Yesterday I attended the first day of the writing workshop I signed up to, under the tutelage of literary icon Jessica Zafra. Weeks before yesterday, we have submitted the outline of our writing projects to her, including a timetable that would serve as our guide in completing our first draft at the end of the 9-week workshop. Most of us were tensed and excited at the first day. I remember kind of meeting Jessica many years ago and I found her scary. But now, not so much. I’m like my co-fellow, who confided that she was more starstruck than scared.
The idea for my writing project has been rolling around inside my head since I came back from Cambodia. I wanted to write a memoir based on the blog that I kept while I was in Cambodia but I was worried about naming the people I encountered in my life there. A friend who used to live in Cambodia too wrote and self-published a memoir about his journey to coming to terms with his homosexuality and he faced a similar quandary. “Fictionalizing” my memoir was a viable option. Many authors do this, including my favorite, Edmund White.
But I needed a “push” to look at 4+ years worth of blog posts and come up with a coherent “story” of my life in Cambodia. I needed focus–not just on doing the task itself, but on which aspect of my life there should be included or excised from this book. For inspiration I recalled Christopher Isherwood’s “Berlin Stories”, which was a novel that consisted of inter-connected short stories and novellas. I decided that this book will comprise connected short stories and novellas with an un-named narrator.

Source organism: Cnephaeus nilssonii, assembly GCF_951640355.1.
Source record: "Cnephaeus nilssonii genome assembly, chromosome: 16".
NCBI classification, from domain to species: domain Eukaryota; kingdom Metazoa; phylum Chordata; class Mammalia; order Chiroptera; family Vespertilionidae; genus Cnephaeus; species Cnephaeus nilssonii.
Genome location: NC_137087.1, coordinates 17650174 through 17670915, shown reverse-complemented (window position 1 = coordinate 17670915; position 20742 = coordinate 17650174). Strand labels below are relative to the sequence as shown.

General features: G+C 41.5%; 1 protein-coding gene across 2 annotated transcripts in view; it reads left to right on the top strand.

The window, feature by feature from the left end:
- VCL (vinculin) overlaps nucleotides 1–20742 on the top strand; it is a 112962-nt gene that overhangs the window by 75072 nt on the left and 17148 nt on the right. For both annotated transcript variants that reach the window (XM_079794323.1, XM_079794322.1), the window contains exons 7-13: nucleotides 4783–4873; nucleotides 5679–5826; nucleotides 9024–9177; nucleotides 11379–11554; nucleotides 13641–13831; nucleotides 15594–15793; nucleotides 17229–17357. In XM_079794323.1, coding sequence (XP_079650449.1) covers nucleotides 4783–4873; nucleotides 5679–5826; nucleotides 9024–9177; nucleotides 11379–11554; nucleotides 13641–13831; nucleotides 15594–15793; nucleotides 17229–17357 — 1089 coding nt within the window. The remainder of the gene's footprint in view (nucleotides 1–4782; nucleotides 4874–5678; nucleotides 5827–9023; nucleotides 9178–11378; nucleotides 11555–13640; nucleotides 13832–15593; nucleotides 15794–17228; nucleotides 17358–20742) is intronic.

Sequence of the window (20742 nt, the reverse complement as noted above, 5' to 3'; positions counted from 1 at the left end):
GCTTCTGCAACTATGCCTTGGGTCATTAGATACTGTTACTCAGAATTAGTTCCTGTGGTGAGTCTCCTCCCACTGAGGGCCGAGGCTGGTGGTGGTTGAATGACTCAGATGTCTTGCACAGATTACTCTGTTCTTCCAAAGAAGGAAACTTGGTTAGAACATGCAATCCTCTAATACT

For my friends and non-friends in Cambodia, prepare to end up in my book as cleverly disguised characters or composites. You’ve been informed/ warned/ advised.
Some of the questions we were told to ask ourselves before the workshop were, “Why does this book have to be written?” and “Why do I have to write it?” For me the answer is simple: I am doing this for my own mental well-being. Call it therapy. Call it catharsis. Cambodia has been very kind to me. The 6+ years I spent there profoundly affected me as a person. The experience was exhilarating, crazy, scary, and ultimately life-changing.
It’s a story that deserves to be told.
Even if, I’m not too confident about my abilities as a fiction writer. I guess I’m still reeling from a number of rejections that my stories have faced. A magazine and two anthologies, to be exact. I have a manuscript that I asked a respected author to look into and the latest feedback I got from her (months ago) was that my stories (she has read 3 out of 10) read like memoirs. I mean, not bad for my book project, but not good for the rest of my works.
My poems seem to be doing better. They recently got accepted in two literary anthologies–one already published last December and another coming by March or April of this year. Should I stick to poetry then? I still have a number of tales that needed to be told, so no. Not yet.
But not all is lost in my fiction. I recently got word that my story for children called “Reyna Elena” is one of the honorable mention winners in this year’s PBBY-Salanga Prize. I am very pleased with this, even if I didn’t get the grand prize (though that would’ve been awesome too). This was my second time to join, and my first entry was a finalist (some say runner-up) in the 2003 contest. So as far as batting averages go, I’m really doing quite well. And after 10 years, my first story is on the verge of being published, if only I can finish revising it according to the advice of the editor. My children’s fiction dream is to come up with 10 books that have gay people as major characters.
Two down, eight to go.
Posted on January 12, 2014, in events, journal and tagged 2014, children's fiction, Christopher Isherwood, Edmund White, fiction, Jessica Zafra, PBBY-Salanga Prize, poetry, writing, writing workshop. Bookmark the permalink. Leave a comment.